The court in Toronto Dominion Bank v. 450477 Ontario Ltd., 2016 ONSC 4908 (S.C.J., Commercial List) reviewed the test for “lienability”, specifically looking at different variations where materials and services are on-site and non-construction related, or off-site and construction related. In this regard, Master C. Wiebe stated that: “The test should be a functional one, namely one that turns on the importance of the function to the project served by the work, not on the geographical location of the work or on the object of the work.” Therefore, a link must exist between the services or material and the improvement to the project, and determining whether this nexus exists, requires an in-depth factual analysis.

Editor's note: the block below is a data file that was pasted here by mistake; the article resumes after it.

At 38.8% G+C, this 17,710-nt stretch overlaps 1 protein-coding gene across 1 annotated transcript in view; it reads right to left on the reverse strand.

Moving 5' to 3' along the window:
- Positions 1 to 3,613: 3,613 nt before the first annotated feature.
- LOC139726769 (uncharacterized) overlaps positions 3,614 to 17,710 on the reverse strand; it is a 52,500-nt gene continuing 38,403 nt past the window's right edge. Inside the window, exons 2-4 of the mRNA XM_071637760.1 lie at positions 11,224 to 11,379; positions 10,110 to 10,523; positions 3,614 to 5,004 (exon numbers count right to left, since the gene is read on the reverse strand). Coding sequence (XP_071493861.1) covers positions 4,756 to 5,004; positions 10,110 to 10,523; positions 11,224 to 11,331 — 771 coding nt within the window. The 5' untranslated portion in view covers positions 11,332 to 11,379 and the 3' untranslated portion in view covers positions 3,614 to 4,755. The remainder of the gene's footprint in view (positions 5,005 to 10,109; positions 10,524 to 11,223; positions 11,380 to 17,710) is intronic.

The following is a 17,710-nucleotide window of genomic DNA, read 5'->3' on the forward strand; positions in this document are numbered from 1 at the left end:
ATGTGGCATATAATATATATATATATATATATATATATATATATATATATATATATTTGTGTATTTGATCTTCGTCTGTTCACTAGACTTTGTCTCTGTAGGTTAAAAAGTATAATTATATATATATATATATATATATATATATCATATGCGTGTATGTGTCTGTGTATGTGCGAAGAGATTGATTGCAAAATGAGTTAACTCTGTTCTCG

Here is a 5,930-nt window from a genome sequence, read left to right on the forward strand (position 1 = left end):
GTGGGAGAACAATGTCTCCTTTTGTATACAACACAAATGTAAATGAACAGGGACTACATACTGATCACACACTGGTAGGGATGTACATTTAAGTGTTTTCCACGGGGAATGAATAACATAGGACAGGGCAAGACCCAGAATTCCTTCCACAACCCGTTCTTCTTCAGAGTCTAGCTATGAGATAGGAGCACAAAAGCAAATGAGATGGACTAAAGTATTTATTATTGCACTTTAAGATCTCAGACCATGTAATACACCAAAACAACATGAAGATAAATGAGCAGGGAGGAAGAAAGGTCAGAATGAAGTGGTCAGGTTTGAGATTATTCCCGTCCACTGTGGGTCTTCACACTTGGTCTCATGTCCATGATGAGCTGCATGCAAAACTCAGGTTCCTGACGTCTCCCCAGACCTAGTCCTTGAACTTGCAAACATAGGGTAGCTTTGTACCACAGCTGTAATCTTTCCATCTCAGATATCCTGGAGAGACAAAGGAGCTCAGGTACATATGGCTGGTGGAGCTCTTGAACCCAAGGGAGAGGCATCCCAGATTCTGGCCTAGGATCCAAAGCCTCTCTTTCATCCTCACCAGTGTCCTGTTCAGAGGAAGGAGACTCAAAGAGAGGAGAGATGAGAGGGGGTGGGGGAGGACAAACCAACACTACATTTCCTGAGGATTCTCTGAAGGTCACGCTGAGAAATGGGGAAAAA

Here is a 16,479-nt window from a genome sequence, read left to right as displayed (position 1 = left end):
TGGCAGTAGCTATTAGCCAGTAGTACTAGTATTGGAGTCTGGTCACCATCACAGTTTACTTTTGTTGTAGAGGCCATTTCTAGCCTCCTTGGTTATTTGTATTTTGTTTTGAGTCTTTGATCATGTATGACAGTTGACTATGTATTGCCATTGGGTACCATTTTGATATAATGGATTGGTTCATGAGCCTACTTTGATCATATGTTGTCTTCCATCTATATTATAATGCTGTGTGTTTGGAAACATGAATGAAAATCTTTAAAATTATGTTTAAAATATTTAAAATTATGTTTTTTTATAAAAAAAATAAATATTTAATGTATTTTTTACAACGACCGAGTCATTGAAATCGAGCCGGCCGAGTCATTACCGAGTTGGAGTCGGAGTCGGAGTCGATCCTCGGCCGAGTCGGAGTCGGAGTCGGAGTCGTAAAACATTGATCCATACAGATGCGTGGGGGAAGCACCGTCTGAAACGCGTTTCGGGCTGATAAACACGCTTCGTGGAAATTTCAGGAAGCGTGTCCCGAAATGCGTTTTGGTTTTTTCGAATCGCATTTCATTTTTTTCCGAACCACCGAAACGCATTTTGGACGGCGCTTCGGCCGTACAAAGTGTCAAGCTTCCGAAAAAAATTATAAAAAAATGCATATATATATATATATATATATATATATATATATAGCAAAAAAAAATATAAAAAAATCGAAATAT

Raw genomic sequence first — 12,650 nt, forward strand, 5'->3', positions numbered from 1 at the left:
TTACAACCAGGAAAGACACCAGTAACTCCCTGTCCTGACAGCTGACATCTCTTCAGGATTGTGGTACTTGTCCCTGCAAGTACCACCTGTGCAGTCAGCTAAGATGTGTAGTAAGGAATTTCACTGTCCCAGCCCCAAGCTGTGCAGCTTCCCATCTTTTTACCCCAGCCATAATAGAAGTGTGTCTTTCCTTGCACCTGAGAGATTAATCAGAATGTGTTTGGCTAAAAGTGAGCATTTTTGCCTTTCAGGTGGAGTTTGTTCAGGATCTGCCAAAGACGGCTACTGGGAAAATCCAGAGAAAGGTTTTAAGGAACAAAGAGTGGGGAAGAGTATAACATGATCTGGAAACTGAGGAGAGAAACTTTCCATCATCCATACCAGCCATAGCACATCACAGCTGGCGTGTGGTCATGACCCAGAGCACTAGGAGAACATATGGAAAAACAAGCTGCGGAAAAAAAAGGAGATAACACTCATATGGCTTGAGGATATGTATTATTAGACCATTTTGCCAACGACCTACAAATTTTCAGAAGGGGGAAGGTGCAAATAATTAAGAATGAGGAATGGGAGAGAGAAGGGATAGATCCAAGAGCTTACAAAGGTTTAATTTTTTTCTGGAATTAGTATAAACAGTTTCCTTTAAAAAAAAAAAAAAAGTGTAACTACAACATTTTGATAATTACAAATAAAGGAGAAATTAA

The important takeaway from this is that not every claim will be covered by the lien and a contractor or supplier would have to recover that amount through the normal dispute resolution channels. Lienability becomes even more crucial when the main contractor goes into bankruptcy and insolvency protection, as it can then mean the difference between having a priority claim against the funds available for distribution or hoping that some scraps are left to partially satisfy a general unsecured claim. Lienability is directly linked to priority, and consequently recoverability, and the onus of proving this falls on the creditor’s shoulders. It may therefore be useful to look at specific examples of what claims are and aren’t lienable: